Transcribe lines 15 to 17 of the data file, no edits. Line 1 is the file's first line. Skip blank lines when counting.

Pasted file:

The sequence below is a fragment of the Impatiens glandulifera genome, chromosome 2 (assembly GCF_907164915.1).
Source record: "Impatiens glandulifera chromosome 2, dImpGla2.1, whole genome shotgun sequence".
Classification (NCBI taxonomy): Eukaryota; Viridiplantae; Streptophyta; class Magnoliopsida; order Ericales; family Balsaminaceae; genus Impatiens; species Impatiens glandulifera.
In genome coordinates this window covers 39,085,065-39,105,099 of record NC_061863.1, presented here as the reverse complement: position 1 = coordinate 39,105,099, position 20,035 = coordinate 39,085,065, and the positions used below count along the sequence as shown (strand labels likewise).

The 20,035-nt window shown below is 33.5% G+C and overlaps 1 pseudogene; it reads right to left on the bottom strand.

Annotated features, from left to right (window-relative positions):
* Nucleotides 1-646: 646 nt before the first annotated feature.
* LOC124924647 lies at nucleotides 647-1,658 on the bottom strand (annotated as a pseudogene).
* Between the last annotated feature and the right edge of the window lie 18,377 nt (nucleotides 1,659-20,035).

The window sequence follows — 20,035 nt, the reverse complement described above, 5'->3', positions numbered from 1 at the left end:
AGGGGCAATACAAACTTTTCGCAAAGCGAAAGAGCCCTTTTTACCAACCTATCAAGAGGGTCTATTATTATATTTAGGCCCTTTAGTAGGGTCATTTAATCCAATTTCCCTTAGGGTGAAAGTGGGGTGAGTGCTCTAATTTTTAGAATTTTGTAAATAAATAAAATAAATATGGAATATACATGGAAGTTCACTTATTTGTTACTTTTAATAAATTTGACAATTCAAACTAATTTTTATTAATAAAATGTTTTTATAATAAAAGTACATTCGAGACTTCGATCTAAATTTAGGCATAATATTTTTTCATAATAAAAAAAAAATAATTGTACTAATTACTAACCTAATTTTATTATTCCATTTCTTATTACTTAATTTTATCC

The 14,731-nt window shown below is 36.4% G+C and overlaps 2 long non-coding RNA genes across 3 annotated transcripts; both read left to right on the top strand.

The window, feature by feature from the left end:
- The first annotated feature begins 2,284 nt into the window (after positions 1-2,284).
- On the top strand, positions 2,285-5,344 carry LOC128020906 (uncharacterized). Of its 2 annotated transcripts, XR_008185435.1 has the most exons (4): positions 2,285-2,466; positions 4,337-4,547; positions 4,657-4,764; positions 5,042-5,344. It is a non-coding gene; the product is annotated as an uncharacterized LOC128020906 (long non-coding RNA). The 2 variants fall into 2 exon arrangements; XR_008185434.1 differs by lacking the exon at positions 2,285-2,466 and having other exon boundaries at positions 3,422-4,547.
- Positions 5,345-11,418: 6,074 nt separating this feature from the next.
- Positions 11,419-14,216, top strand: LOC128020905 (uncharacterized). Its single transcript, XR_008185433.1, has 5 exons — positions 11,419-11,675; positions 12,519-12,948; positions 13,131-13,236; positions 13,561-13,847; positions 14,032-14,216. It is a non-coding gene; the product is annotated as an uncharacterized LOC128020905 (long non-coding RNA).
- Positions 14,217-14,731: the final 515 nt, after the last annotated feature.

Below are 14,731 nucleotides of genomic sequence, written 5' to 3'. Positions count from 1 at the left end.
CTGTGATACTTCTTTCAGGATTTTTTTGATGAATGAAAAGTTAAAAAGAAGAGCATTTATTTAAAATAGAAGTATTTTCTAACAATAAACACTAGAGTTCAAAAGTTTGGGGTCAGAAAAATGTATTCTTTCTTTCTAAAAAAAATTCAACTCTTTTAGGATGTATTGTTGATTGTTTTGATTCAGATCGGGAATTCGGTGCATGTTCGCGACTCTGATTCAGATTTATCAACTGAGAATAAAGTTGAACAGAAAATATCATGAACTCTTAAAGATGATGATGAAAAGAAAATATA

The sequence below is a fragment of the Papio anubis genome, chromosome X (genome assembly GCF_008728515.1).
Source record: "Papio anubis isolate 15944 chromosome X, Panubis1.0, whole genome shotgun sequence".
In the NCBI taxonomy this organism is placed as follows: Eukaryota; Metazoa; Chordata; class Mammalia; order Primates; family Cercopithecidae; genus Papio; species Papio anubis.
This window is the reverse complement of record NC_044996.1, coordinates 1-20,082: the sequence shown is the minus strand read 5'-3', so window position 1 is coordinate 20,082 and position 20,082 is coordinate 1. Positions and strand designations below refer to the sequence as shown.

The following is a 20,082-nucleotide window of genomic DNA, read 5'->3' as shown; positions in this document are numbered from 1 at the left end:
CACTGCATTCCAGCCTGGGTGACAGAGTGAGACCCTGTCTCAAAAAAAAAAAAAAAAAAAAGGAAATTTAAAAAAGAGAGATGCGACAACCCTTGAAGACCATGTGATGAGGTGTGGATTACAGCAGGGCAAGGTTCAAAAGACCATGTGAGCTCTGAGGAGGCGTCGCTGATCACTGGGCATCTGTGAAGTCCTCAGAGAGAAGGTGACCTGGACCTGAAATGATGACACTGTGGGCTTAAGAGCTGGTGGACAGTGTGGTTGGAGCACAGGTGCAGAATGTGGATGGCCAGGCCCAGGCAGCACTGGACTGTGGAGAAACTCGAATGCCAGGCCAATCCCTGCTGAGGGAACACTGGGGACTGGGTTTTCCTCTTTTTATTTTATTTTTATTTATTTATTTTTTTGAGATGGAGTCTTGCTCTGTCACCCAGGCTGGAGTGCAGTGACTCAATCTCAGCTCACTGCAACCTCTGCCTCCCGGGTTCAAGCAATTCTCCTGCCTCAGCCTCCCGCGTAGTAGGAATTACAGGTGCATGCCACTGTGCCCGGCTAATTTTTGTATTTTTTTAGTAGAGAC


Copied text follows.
- On the top strand, positions 2,285-5,344 carry LOC128020906 (uncharacterized). Of its 2 annotated transcripts, XR_008185435.1 has the most exons (4): positions 2,285-2,466; positions 4,337-4,547; positions 4,657-4,764; positions 5,042-5,344. It is a non-coding gene; the product is annotated as an uncharacterized LOC128020906 (long non-coding RNA). The 2 variants fall into 2 exon arrangements; XR_008185434.1 differs by lacking the exon at positions 2,285-2,466 and having other exon boundaries at positions 3,422-4,547.
- Positions 5,345-11,418: 6,074 nt separating this feature from the next.
- Positions 11,419-14,216, top strand: LOC128020905 (uncharacterized). Its single transcript, XR_008185433.1, has 5 exons — positions 11,419-11,675; positions 12,519-12,948; positions 13,131-13,236; positions 13,561-13,847; positions 14,032-14,216. It is a non-coding gene; the product is annotated as an uncharacterized LOC128020905 (long non-coding RNA).